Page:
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ManW_TheUncool

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I wish nothing but the worst for Mark Zuckerberg but The Social Network is still one of the best movies of the 2010's.

I don't wish anything bad for Zuckerberg, but yeah, the movie is excellent regardless... and it certainly doesn't make him look good anyhow, LOL...

_Man_
 

jayembee

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I wish nothing but the worst for Mark Zuckerberg but The Social Network is still one of the best movies of the 2010's.
I don't doubt it. But, well, ya know, at the end of my days when I'm lying in my death-bed, and the Grim Reaper is at the door crooking his finger for me to follow him, I don't think I'm going to dwell on the fact that I never got around to watching The Social Network. Or anything else that might be worth seeing. But that's me.
 

JoshZ

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I'm a fan of Panic room as well. I'm pretty happy with the high bit version I have. (whatever that was called. MegaBit? been too long since I've watched that sucker! lol)

Superbit I think?

Yes, the line was called Superbit. The Panic Room DVD was a Superbit disc, though the case art only referenced this on the back cover.

panic room superbit dvd.jpg


Most Superbit titles splayed this info on the front cover where you couldn't miss it.

superbit.jpg
 

Radioman970

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Superbit! thanks. It's a pretty good looking disc. Although I had Bram Stoker's Dracula like that as well but the blu ray looked a lot better to me.
 

JoshZ

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Superbit! thanks. It's a pretty good looking disc. Although I had Bram Stoker's Dracula like that as well but the blu ray looked a lot better to me.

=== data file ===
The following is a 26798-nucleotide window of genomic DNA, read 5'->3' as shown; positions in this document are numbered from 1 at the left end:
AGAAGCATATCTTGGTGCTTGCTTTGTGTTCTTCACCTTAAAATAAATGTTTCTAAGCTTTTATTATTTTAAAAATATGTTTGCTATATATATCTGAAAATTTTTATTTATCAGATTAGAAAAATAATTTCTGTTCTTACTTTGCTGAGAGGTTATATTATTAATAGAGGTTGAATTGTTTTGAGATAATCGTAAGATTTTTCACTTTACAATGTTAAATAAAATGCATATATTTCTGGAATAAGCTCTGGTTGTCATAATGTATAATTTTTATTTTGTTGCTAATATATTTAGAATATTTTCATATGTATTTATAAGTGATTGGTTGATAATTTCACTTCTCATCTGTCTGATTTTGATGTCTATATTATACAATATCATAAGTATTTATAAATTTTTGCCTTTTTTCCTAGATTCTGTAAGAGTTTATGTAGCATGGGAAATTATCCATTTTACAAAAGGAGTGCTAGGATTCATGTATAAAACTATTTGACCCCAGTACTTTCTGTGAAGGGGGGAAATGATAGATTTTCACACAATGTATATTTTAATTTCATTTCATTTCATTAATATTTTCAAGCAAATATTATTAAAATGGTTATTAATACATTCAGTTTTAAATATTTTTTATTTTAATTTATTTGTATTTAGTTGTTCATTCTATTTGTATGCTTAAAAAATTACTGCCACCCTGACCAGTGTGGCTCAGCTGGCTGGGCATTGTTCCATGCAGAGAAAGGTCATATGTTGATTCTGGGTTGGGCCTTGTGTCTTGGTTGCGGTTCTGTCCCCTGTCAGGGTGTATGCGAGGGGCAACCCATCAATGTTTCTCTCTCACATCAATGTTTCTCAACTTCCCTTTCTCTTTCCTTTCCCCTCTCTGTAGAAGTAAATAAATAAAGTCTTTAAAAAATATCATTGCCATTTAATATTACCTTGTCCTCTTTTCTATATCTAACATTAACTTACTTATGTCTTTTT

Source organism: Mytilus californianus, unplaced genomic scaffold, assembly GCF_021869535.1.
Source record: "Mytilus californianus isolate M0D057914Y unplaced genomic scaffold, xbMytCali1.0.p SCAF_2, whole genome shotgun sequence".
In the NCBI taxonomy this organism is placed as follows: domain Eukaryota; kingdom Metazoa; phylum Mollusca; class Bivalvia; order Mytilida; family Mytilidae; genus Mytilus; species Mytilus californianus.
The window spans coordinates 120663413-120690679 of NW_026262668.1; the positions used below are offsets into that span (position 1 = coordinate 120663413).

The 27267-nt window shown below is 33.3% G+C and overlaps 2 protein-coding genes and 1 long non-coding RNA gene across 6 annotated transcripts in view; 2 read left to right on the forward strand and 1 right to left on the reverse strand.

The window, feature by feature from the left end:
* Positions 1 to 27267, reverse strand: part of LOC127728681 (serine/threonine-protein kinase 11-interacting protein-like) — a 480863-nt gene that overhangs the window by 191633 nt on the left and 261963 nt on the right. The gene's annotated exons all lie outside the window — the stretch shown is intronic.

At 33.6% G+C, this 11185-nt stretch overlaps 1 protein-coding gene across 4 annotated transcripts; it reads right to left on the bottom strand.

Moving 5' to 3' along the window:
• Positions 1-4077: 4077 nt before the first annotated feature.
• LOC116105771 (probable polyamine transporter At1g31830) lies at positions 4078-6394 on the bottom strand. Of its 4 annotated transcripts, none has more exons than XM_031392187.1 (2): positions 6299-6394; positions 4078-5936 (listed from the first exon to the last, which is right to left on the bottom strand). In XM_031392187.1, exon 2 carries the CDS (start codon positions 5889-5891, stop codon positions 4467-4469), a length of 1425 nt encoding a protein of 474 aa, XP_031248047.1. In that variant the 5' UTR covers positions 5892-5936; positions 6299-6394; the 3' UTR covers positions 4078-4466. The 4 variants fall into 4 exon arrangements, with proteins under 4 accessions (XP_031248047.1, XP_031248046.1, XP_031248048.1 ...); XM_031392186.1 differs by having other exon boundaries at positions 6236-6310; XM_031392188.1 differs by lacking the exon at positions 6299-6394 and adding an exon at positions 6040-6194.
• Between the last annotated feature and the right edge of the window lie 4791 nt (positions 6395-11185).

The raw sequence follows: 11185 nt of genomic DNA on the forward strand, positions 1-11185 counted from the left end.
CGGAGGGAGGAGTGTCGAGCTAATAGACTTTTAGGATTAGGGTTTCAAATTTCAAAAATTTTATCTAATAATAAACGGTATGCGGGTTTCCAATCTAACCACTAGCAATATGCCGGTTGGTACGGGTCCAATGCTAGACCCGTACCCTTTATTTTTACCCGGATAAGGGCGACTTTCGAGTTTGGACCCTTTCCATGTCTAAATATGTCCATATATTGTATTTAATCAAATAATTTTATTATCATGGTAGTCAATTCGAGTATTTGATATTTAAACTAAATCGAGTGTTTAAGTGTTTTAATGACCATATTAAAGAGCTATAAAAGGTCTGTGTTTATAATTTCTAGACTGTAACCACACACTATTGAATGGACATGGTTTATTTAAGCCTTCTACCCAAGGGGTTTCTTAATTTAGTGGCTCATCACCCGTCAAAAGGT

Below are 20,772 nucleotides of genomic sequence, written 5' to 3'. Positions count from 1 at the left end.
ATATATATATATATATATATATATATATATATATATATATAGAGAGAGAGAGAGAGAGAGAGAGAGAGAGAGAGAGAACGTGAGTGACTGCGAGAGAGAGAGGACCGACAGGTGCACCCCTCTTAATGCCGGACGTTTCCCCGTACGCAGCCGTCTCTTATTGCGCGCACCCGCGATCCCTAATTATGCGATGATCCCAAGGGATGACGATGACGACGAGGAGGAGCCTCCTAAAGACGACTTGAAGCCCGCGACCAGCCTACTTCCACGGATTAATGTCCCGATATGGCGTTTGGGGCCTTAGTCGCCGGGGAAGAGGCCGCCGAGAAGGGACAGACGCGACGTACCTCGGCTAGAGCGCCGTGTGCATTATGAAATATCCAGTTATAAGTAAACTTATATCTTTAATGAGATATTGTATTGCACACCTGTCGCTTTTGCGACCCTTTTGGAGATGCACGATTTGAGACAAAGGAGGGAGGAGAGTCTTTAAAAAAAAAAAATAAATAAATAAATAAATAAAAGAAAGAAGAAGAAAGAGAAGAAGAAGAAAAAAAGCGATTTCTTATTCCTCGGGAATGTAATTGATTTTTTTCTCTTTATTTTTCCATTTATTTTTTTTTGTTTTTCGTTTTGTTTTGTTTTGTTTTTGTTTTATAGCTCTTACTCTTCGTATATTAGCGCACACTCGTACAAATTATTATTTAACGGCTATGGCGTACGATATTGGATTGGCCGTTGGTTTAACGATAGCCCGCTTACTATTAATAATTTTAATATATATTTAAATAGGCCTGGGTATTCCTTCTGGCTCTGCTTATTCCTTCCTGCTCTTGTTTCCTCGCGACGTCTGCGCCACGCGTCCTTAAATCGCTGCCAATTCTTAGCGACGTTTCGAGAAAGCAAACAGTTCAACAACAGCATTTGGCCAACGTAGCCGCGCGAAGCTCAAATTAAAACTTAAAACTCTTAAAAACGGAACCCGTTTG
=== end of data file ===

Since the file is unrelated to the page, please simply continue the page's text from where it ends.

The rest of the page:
The only thing that differentiated a Superbit DVD from the regular DVD edition is that the Superbit copy would have a DTS soundtrack (half bit-rate 754 kb/s) and no bonus features. Sony otherwise used the same video masters on both editions, and the marketing hoopla about maximizing video bit rates really didn't make much discernible difference. The movies were not "remastered" in any other way. If the regular edition was plagued with edge enhancement (as many Sony titles were), the Superbit would be as well.

In essence, it was just a clever way for Sony to charge extra for a double-dip with fewer features than the older copy.

[Edited]Panic Room was one of the few titles released as Superbit from the start, not as a double-dip. The non-Superbit edition only followed later.
 
Last edited:

Jeffrey D

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The only thing that differentiated a Superbit DVD from the regular DVD edition is that the Superbit copy would have a DTS soundtrack (half bit-rate 754 kb/s) and no bonus features. Sony otherwise used the same video masters on both editions, and the marketing hoopla about maximizing video bit rates really didn't make much discernible difference. The movies were not "remastered" in any other way. If the regular edition was plagued with edge enhancement (as many Sony titles were), the Superbit would be as well.

In essense, it was just a clever way for Sony to charge extra for a doube dip with fewer features than the older copy.